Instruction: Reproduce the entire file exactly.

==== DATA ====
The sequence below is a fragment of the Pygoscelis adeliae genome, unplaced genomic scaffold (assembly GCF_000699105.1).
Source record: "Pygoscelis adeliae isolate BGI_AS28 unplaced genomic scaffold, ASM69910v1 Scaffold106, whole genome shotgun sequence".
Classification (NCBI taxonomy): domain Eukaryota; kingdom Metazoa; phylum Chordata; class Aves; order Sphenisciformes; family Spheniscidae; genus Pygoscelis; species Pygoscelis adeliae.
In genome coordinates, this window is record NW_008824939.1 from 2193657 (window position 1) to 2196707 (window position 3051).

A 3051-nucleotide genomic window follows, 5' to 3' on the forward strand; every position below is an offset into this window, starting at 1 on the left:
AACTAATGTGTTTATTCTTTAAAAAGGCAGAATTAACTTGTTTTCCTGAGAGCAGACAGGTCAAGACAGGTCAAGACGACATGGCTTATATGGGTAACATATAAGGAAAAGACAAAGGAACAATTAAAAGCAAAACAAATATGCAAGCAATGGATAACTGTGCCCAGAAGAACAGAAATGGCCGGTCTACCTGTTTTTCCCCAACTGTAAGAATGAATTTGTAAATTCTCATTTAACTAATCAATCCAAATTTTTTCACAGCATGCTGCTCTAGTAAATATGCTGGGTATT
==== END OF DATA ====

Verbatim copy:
The sequence below is a fragment of the Pygoscelis adeliae genome, unplaced genomic scaffold (assembly GCF_000699105.1).
Source record: "Pygoscelis adeliae isolate BGI_AS28 unplaced genomic scaffold, ASM69910v1 Scaffold106, whole genome shotgun sequence".
Classification (NCBI taxonomy): domain Eukaryota; kingdom Metazoa; phylum Chordata; class Aves; order Sphenisciformes; family Spheniscidae; genus Pygoscelis; species Pygoscelis adeliae.
In genome coordinates, this window is record NW_008824939.1 from 2193657 (window position 1) to 2196707 (window position 3051).

A 3051-nucleotide genomic window follows, 5' to 3' on the forward strand; every position below is an offset into this window, starting at 1 on the left:
AACTAATGTGTTTATTCTTTAAAAAGGCAGAATTAACTTGTTTTCCTGAGAGCAGACAGGTCAAGACAGGTCAAGACGACATGGCTTATATGGGTAACATATAAGGAAAAGACAAAGGAACAATTAAAAGCAAAACAAATATGCAAGCAATGGATAACTGTGCCCAGAAGAACAGAAATGGCCGGTCTACCTGTTTTTCCCCAACTGTAAGAATGAATTTGTAAATTCTCATTTAACTAATCAATCCAAATTTTTTCACAGCATGCTGCTCTAGTAAATATGCTGGGTATT